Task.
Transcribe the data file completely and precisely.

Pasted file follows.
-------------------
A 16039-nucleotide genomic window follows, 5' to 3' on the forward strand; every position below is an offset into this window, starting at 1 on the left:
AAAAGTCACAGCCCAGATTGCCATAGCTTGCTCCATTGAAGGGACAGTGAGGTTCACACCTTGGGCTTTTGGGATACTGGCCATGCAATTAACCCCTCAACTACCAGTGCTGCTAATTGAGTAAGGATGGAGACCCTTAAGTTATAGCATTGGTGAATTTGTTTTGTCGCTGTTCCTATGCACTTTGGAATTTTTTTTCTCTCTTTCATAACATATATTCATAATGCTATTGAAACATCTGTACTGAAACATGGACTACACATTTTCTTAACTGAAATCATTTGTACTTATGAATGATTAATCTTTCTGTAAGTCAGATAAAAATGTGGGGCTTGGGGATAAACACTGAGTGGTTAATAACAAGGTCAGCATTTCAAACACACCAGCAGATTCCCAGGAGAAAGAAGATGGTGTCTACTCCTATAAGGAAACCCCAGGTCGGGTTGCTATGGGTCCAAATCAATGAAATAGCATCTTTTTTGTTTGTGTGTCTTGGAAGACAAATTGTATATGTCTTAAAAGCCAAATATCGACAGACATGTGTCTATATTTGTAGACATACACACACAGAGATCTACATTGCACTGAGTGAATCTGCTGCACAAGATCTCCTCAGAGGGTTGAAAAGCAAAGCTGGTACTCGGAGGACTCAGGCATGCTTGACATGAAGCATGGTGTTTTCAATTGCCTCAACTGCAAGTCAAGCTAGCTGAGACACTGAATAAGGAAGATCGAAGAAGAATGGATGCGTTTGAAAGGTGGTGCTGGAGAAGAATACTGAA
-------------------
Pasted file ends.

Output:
A 16039-nucleotide genomic window follows, 5' to 3' on the forward strand; every position below is an offset into this window, starting at 1 on the left:
AAAAGTCACAGCCCAGATTGCCATAGCTTGCTCCATTGAAGGGACAGTGAGGTTCACACCTTGGGCTTTTGGGATACTGGCCATGCAATTAACCCCTCAACTACCAGTGCTGCTAATTGAGTAAGGATGGAGACCCTTAAGTTATAGCATTGGTGAATTTGTTTTGTCGCTGTTCCTATGCACTTTGGAATTTTTTTTCTCTCTTTCATAACATATATTCATAATGCTATTGAAACATCTGTACTGAAACATGGACTACACATTTTCTTAACTGAAATCATTTGTACTTATGAATGATTAATCTTTCTGTAAGTCAGATAAAAATGTGGGGCTTGGGGATAAACACTGAGTGGTTAATAACAAGGTCAGCATTTCAAACACACCAGCAGATTCCCAGGAGAAAGAAGATGGTGTCTACTCCTATAAGGAAACCCCAGGTCGGGTTGCTATGGGTCCAAATCAATGAAATAGCATCTTTTTTGTTTGTGTGTCTTGGAAGACAAATTGTATATGTCTTAAAAGCCAAATATCGACAGACATGTGTCTATATTTGTAGACATACACACACAGAGATCTACATTGCACTGAGTGAATCTGCTGCACAAGATCTCCTCAGAGGGTTGAAAAGCAAAGCTGGTACTCGGAGGACTCAGGCATGCTTGACATGAAGCATGGTGTTTTCAATTGCCTCAACTGCAAGTCAAGCTAGCTGAGACACTGAATAAGGAAGATCGAAGAAGAATGGATGCGTTTGAAAGGTGGTGCTGGAGAAGAATACTGAA